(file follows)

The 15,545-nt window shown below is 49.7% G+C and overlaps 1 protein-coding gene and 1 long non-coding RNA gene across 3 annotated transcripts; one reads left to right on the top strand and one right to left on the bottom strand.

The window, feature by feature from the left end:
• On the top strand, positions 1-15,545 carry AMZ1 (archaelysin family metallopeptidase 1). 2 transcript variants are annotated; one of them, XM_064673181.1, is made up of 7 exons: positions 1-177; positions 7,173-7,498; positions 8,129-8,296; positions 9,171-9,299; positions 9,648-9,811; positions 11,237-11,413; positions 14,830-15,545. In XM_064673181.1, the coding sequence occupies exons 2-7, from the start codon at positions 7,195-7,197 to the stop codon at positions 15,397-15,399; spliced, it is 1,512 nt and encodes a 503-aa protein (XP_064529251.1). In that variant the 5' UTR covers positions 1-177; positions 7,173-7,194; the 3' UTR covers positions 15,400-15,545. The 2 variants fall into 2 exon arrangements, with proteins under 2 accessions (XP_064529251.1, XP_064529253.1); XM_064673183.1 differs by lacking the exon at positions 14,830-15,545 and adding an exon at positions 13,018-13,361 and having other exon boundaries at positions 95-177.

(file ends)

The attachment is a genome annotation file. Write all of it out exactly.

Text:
The 15,545-nt window shown below is 49.7% G+C and overlaps 1 protein-coding gene and 1 long non-coding RNA gene across 3 annotated transcripts; one reads left to right on the top strand and one right to left on the bottom strand.

The window, feature by feature from the left end:
• On the top strand, positions 1-15,545 carry AMZ1 (archaelysin family metallopeptidase 1). 2 transcript variants are annotated; one of them, XM_064673181.1, is made up of 7 exons: positions 1-177; positions 7,173-7,498; positions 8,129-8,296; positions 9,171-9,299; positions 9,648-9,811; positions 11,237-11,413; positions 14,830-15,545. In XM_064673181.1, the coding sequence occupies exons 2-7, from the start codon at positions 7,195-7,197 to the stop codon at positions 15,397-15,399; spliced, it is 1,512 nt and encodes a 503-aa protein (XP_064529251.1). In that variant the 5' UTR covers positions 1-177; positions 7,173-7,194; the 3' UTR covers positions 15,400-15,545. The 2 variants fall into 2 exon arrangements, with proteins under 2 accessions (XP_064529251.1, XP_064529253.1); XM_064673183.1 differs by lacking the exon at positions 14,830-15,545 and adding an exon at positions 13,018-13,361 and having other exon boundaries at positions 95-177.